When Arizona faced Stanford the last go-around, there was arguably a lack of focus on the part of the Wildcat hosts.  They had just come off a very celebrated and improbable comeback win at Lawrence in beating Kansas, while Stanford was perceived as a team that had slipped back into a lesser competitive status out West.  The Arizona players were mired in the Candygate scandal as well.  The Card surprised Lute Olsen and his squad by coming out hot on offense, and handling Arizona's fullcourt pressure with ease.  Moreover, Stanford was finding transition buckets off that press.  The Cardinal ran a good deal of motion offense, and got a lot of good looks.  The 'Cats made one of their patented torrential runs to open the second half, but Stanford withstood the heat and held court late in the game.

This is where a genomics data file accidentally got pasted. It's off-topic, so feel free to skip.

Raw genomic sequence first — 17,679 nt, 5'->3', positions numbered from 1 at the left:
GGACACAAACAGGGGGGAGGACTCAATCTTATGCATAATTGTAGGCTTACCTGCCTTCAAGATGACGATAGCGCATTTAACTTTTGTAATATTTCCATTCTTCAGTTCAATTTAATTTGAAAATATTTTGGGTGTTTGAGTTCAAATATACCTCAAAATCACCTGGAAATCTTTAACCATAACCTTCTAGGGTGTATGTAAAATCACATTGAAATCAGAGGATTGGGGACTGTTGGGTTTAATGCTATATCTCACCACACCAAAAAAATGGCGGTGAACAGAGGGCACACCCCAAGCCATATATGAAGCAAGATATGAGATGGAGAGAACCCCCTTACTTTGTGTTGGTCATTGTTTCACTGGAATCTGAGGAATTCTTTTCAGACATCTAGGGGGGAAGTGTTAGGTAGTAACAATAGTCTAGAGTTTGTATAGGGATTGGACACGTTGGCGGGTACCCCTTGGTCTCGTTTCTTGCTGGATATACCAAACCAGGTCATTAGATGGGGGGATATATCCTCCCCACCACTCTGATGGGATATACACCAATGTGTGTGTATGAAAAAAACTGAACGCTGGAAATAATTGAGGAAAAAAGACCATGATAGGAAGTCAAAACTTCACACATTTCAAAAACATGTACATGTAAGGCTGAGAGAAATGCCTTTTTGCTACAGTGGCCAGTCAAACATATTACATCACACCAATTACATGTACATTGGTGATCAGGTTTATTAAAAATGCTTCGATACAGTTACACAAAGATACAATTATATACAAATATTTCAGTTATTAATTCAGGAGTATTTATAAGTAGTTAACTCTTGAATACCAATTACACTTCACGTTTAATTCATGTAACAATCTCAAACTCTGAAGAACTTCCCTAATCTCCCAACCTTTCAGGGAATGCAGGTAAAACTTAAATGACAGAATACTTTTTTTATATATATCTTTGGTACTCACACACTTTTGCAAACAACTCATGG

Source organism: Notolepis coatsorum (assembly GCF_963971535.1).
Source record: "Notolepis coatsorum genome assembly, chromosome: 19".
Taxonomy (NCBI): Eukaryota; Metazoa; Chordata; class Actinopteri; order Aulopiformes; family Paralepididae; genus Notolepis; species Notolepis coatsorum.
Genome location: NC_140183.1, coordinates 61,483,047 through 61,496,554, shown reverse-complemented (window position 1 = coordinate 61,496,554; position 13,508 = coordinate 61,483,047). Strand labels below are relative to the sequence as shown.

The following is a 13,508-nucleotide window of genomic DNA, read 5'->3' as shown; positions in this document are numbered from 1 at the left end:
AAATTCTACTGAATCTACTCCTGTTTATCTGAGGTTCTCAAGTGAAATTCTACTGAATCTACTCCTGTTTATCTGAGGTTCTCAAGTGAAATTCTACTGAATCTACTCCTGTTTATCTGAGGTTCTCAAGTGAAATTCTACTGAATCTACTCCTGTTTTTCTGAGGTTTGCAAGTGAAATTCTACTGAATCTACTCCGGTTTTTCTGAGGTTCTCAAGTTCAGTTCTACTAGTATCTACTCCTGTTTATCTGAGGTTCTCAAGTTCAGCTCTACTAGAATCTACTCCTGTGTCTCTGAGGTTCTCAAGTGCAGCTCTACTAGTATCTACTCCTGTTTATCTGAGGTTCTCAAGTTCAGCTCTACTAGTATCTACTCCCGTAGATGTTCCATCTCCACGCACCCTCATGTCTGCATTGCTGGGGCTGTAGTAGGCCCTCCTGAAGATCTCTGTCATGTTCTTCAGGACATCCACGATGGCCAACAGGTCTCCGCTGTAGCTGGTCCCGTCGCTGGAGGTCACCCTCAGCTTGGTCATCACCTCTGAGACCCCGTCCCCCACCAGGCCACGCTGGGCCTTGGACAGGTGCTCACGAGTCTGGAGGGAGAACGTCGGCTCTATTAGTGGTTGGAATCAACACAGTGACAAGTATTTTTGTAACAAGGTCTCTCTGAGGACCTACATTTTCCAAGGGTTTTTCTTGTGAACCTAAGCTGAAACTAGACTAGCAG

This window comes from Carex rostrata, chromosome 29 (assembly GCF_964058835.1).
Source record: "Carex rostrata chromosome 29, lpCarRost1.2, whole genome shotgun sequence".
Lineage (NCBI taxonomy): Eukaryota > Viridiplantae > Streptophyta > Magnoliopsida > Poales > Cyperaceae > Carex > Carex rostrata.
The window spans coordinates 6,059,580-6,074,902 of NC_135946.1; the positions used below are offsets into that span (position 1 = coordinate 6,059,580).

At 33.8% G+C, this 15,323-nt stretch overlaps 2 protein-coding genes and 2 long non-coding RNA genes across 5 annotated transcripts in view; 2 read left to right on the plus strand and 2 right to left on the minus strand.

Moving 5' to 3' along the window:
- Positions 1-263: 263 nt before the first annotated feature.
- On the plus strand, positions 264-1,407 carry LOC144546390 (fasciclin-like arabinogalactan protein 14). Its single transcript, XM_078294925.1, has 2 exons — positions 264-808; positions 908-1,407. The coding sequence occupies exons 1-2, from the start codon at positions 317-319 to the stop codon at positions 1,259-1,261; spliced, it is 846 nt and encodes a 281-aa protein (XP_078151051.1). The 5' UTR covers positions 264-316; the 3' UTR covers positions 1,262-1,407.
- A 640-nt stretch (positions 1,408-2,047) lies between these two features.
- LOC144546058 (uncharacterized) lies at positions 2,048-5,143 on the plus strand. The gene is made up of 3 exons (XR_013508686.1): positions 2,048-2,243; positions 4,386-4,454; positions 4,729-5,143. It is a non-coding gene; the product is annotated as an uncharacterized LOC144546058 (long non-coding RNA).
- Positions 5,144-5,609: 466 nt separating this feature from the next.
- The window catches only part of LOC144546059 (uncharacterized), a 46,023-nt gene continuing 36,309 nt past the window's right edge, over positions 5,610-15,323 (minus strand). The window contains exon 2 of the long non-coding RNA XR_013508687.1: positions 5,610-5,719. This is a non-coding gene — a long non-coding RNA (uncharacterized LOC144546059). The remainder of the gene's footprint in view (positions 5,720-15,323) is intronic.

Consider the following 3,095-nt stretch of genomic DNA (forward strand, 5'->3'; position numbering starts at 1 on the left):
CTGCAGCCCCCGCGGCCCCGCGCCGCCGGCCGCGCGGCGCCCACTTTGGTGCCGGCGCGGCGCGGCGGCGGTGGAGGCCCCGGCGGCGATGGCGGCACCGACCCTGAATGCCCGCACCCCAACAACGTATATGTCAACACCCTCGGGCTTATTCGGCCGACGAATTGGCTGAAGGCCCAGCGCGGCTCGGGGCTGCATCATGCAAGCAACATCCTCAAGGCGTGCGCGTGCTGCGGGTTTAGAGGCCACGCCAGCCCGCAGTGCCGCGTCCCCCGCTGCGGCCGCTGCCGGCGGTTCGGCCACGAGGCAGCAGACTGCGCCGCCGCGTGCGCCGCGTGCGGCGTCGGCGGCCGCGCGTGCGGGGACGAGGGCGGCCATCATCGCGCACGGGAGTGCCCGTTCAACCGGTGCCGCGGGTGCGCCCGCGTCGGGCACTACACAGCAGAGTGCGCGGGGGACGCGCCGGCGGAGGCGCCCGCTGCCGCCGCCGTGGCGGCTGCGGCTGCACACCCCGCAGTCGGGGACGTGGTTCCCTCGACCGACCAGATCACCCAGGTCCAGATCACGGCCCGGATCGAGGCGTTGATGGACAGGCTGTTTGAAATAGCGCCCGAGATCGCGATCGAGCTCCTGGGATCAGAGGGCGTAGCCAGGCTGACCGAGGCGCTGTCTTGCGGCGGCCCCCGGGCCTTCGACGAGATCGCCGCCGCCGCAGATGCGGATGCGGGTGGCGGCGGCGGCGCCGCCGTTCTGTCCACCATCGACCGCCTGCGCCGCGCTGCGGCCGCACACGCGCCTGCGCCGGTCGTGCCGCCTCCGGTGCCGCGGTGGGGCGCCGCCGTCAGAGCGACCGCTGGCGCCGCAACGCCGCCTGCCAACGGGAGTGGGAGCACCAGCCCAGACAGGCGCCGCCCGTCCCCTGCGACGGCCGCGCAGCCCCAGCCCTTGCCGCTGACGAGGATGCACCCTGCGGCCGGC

Though this is rarely the case when Lute Olsen crafts his plans against the Cardinal, Stanford was able to handle most of what was defensively thrown at them.  Jason Gardner was put on Matt Lottich, though with his size Lottich was able to easily get shots off and hit for 23.  Olsen went with Isaiah Fox at the starting center spot, to deal with the physical Cardinal, but was instead manhandled by Rob Little on both ends in one of his top career performances.  Role players for Stanford who should have no business competing against the likes of the mighty Wildcats - well, they connected.  Nick Robinson, Matt Haryasz and Dan Grunfeld combined for 7-of-10 shooting.  We don't know quite what to expect from White-headed One in this rematch, but it does appear that Stanford can still matchup pretty well at most positions...

The Starters

#22 PG Jason Gardner Sr 5-10 185 14.6 ppg 5.2 apg 35.0% 3FG
#20 SG Salim Stoudamire So 6-1 180 13.1 ppg 1.9 apg 47.4% 3FG
#4 SF Luke Walton Sr* 6-8 241 10.2 ppg 5.1 rpg 44.9% 3FG
#33 PF Rick Anderson Sr* 6-9 225 10.3 ppg 6.1 rpg 56.7% FG